One way is using the bottom of a ceramic plate or cup.
On the bottom of some of these, you'll find unglazed ceramic where it's been cut, using this you can rub the blade of the knife along this unglazed edge, and because it's harder than the material of most knives (not hardened steel maybe) it will cause the edge of the knife to align, the same way a ...
I saw a Youtube video on this a while back*....can't find it now, but I'll post whatever I remember.
Basically, the way knife-sharpening works is that you shave off little bits of metal, in order to make the edge of your knife V-shaped. Ideally, you'd use a steel or a specialized stone for this, but if you don't have any, here are some things you could use ...
I improvised my own case for my knife.
1. Wrap it in a towel:
2. Put the towel-wrapped knife in a pencil case, and close it:
This seems to work, even though the knife is a little too loose in the case, in my opinion, though it doesn't seem to have an affect on the sharpness of the knife, since it's protected by the towel. I suppose I could stuff the case ...
You can easily make a sheath out of heavy denim material. Use brass rivets around the perimeter. No stitching is required. The blade should slide along the rivets upon entry and exit. Search google for "brass rivets". No need to post a link. Get the denim, order the rivets and tool, get a hammer, and you should be able to knock one out in an hour.
The standard way is the "claw" technique. Have your fingernails point inward away from the blade and have the knuckles in contact with your knife. Do not raise your blade high enough so that your knuckles lose contact with the knife.
you can easy amend/alter a wooden box like this one here
on the ground fit in a felt or a foam material.
in the lid of the box stick on with wood-glue, 2-3 small wood-cames or a wood-bar, that fixes this nice knife down in the box.
this wood-boxes you can find easily on amazon or in your local hardware-stores.
if the box comes without a lock you can easy ...
A toning rod works because it's harder than the material it's toning, causing the material's atoms to align and eventually getting rid of microscopic dents and edges which gives the knife the most perfect possible edge for cutting.
Due to this, you can actually use another knife to sharpen one, if you carefully use the back of your knife, and run the knife ...
A general rule of handling blades of any sort is to cut away from yourself (including pointing it away from your hand and your fingers), in case the blade slips.
(You may want to ask the question on the Seasoned Advise SE; if there are any tips specifically for cooking, there surely are people there who know them.)
Otherwise there are some things they sell ...
So I don't have that many knives, but I have a similar problem. I ended up making my own knife sheaths from old soda/cereal/cake flour/etc boxes. I used a different one for each knife so quickly locate the knife I am looking for in a drawer full of kitchen utensils.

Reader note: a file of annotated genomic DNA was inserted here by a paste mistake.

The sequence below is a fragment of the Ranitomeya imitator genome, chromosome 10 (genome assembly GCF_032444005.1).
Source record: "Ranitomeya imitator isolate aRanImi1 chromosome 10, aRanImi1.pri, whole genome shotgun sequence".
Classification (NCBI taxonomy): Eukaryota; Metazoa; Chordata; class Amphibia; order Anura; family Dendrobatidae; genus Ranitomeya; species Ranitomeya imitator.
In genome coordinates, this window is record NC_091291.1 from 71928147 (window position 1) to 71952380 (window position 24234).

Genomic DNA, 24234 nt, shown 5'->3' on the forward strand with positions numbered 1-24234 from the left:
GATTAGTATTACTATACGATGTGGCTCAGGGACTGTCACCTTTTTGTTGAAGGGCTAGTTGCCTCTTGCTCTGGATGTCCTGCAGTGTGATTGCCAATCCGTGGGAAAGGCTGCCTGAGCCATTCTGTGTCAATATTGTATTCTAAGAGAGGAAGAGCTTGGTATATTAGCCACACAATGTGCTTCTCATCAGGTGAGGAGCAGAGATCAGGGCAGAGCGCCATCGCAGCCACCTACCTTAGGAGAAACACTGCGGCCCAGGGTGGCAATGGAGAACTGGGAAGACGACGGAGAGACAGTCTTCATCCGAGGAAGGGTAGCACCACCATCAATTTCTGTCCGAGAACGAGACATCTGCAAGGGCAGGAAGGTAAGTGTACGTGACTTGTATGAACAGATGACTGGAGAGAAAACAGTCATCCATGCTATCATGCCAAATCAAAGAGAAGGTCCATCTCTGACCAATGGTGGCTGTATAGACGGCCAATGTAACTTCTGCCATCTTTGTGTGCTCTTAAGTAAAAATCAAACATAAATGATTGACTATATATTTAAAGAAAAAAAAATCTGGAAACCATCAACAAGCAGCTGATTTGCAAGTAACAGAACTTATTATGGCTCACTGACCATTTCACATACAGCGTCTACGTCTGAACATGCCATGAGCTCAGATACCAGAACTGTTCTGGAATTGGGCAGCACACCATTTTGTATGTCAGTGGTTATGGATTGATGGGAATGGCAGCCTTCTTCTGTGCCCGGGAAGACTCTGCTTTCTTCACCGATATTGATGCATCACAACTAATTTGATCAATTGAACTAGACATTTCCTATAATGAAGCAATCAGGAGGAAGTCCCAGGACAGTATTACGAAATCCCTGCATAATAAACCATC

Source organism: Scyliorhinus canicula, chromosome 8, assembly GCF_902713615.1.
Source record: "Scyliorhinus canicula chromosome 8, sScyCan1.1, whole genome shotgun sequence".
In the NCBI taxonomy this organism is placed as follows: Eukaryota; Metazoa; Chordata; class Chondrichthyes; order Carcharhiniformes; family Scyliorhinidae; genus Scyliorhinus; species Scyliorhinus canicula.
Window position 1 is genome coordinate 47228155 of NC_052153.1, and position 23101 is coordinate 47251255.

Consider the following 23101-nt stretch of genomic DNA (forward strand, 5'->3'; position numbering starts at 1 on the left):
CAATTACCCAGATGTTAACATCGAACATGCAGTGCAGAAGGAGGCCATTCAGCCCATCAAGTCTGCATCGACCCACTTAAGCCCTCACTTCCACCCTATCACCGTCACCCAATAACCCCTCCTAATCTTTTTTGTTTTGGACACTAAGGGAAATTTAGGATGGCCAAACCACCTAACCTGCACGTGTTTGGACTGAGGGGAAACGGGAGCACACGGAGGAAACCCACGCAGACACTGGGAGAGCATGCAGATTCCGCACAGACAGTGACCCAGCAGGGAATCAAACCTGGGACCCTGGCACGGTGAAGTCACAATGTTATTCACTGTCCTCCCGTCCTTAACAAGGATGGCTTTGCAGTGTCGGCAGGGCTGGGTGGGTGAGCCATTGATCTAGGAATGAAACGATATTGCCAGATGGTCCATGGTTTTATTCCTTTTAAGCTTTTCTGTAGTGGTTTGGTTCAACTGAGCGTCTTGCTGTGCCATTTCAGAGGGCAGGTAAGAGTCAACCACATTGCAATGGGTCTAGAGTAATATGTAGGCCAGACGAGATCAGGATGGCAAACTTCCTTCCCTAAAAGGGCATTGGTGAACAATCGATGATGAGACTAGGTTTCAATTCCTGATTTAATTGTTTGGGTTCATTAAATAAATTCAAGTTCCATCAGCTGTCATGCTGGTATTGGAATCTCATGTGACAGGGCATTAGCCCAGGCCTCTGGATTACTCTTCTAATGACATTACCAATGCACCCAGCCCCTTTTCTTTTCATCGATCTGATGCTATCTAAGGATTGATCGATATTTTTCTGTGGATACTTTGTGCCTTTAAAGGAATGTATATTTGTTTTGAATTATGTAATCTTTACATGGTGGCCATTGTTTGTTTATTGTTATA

I used the instructions I found here.
And created sheaths that look like this.
There is ...
My first thought comprises 3 elements:
a dedicated kitchen drawer
a non-skid mat
1 or 2 nylon hair combs
The first step is simple: Cut the non-skid mat to fit the drawer. Lay it in there.
The next step, involving the hair combs, is where it gets weird: Position the combs in the drawer, with the tines pointing at the ceiling, 6-8 inches from the front of ...
You can avoid knife cuts by the precautions
Since you are beginner, cut in slow speed.
Your hands should not be oily so that the vegetable like tomato can slip and there are chances to get a cut. Keep tissues to avoid oily hands.
stay at distance of two to three feet from burner during cutting.
place on which you are setting vegetables to cut them should be ...
My suggestion to preserve the blade edge would be as follows:
Just like the one shown below, try to make some CD cover for your knife set. It may take some time for you to rearrange them after your use but it will save your knife blades sharpness from clinging to each other as well your hand when you reach out to it in the drawer.
Just like the one shown ...
A piece of cardboard can be used to sharpen a knife, especially if the knife isn't extremely dull and just needs that final touch to give it a razor's edge.
Just sharpen the blade on the edge of the piece of cardboard as you would if you were using any other material. Run the entire edge against the edge of the cardboard on both sides.
It is difficult to ...
You can use a steel rod. My family always keeps one aout of a box when we are moving(aka every 2 years). How you do that is you take out a steel rod( should have a meatel, thick stick and a heavy duty plastic handle) take the dull knife and at a slight angle drag it aross the meatal part. Doing that miltiple times at a kind of fast speed will sharpen your ...
If you happen to have any spare leather or thick material lying around you could try this method:
Trace around the knife onto a piece of paper
Draw the same shape around the knife outline - just bigger (the size you'd want a sheath to be)
Get your material and place the paper over it and cut around your shape using a sharp knife like a scalpel or a Stanley ...